Helicopter Parents Harm Children's Development: Study
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Recent research suggests helicopter parenting is hindering the development of young adults with the child’s reliance on parents to handle their problems for them. Professor Chris Segrin from the University of Arizona conducted a study that involved interviewing over 1000 college students and their parents.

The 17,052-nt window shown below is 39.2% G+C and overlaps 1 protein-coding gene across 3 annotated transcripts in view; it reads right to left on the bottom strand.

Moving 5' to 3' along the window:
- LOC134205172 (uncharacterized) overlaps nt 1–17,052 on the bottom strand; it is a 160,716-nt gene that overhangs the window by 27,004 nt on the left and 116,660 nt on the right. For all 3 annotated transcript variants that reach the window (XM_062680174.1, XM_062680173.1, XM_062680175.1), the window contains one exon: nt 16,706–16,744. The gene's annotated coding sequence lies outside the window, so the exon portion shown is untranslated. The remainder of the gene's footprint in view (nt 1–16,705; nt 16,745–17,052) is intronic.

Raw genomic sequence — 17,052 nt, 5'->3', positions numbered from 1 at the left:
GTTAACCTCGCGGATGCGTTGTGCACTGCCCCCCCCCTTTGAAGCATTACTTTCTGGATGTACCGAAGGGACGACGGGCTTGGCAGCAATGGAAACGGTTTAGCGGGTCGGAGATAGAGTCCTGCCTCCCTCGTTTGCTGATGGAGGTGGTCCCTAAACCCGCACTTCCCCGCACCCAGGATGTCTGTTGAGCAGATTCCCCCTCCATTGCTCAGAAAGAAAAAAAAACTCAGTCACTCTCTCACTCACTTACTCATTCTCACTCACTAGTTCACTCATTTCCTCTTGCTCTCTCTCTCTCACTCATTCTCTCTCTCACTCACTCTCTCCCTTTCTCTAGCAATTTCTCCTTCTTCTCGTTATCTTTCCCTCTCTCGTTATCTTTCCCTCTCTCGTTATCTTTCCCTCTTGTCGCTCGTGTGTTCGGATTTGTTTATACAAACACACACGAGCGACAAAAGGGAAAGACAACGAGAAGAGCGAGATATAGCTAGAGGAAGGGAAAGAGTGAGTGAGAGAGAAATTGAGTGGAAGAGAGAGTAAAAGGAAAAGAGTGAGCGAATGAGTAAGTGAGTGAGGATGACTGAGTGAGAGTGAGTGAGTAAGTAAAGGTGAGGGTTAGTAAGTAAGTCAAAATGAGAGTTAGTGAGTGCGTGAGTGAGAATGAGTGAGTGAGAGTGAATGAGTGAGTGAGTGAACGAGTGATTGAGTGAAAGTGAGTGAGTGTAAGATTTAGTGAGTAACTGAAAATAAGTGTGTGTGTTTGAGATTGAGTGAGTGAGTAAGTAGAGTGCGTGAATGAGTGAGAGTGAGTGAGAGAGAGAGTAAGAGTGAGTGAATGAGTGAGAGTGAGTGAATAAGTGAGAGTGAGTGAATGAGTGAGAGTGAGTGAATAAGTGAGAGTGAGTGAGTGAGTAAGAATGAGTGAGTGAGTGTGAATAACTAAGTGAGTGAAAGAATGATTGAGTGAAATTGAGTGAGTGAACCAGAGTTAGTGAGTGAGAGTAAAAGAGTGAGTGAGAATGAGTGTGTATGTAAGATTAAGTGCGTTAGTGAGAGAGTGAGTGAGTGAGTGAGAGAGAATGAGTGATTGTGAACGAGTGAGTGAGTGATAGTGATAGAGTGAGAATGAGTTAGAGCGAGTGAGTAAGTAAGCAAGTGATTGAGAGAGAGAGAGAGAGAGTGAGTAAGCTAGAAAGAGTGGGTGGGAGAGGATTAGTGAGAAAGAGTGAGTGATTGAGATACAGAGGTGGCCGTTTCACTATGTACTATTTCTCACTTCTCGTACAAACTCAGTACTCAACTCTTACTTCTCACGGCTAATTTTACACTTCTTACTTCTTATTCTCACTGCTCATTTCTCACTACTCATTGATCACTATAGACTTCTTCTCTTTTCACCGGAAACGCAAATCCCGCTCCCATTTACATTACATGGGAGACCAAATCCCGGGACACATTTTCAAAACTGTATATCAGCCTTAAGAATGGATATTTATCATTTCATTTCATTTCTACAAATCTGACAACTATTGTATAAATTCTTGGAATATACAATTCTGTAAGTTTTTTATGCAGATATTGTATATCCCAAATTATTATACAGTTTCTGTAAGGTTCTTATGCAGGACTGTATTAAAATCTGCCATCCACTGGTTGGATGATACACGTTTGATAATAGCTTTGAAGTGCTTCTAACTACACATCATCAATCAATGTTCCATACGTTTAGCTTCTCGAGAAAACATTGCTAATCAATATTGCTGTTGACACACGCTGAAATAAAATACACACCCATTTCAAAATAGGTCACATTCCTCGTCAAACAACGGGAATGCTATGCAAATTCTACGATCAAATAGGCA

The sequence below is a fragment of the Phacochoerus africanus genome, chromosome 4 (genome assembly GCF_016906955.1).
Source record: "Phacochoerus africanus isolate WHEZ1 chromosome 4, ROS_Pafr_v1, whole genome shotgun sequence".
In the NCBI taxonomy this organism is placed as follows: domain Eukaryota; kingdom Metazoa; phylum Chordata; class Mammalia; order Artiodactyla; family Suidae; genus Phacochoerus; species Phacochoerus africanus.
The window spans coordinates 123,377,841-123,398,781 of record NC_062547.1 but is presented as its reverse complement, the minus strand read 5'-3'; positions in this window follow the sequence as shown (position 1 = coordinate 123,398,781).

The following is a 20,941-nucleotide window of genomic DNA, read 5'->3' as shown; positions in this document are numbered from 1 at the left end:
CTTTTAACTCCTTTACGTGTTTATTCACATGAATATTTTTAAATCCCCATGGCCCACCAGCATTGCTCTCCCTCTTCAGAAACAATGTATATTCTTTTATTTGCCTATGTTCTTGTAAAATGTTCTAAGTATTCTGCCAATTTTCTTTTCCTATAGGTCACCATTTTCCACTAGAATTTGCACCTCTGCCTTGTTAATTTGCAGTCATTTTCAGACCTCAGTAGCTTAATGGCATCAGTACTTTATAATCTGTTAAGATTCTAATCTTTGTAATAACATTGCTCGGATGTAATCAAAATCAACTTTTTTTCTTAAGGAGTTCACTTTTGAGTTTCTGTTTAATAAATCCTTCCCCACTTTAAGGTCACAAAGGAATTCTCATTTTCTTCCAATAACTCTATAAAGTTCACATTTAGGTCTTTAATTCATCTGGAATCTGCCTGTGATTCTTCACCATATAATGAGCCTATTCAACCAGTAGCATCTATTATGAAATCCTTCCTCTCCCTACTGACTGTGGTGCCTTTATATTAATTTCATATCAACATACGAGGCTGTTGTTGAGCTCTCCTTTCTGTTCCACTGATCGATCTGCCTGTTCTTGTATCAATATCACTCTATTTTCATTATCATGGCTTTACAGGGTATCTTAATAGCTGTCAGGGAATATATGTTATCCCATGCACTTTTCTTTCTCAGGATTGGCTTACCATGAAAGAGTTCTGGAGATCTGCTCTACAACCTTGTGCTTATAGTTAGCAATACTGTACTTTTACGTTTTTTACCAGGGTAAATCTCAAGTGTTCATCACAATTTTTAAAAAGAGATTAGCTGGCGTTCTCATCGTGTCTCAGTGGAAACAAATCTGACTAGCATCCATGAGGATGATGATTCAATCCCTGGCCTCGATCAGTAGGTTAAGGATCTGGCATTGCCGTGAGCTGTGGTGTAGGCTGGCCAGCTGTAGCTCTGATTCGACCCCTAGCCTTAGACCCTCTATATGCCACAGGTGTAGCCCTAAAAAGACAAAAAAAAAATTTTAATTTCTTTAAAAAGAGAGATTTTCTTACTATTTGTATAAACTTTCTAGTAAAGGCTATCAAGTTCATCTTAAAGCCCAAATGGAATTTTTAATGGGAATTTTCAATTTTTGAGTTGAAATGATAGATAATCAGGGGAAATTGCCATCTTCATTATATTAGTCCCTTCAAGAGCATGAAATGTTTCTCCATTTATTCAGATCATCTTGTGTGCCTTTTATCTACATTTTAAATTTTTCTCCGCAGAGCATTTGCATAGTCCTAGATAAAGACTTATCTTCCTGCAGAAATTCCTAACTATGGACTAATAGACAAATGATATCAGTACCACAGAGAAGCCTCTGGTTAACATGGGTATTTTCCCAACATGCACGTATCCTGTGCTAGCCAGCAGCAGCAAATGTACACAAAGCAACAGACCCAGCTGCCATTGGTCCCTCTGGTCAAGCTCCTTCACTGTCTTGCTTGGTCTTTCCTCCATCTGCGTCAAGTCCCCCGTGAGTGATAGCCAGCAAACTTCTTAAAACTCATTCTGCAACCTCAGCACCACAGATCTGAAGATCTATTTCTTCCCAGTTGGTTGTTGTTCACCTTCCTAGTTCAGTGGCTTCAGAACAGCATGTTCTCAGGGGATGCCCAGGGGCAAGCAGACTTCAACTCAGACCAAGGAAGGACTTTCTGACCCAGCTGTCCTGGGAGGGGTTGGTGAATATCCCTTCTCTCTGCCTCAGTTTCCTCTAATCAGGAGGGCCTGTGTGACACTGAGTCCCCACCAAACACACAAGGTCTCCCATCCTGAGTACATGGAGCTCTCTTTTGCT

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Helicopter parenting is not always the best approach. Recent research suggests helicopter parenting is hindering the development of young adults with the child’s reliance on parents to handle their problems for them. Professor Chris Segrin from the University of Arizona conducted a study that involved interviewing over 1000 college students and their parents. A quarter of the students interviewed said they communicate with their parents, via email text message or on the phone, several times a day. Segrin said: “The paradox of this form of parenting is that, despite seemingly good intentions, the preliminary evidence indicates that it is not associated with adaptive outcomes for young adults.” Another style of parenting is known as tiger parenting, which is characterized by Chinese parents who are strict and push their kids to do more schoolwork and extra curricular activities. This style of parenting has been was popularized by Yale Law professor Amy Chua’s book “Battle Hymn of the Tiger Mother.” Although tiger parenting is also criticized, there are advocates who say that parents pushing their kids to do more and excel actually helps them when they get older.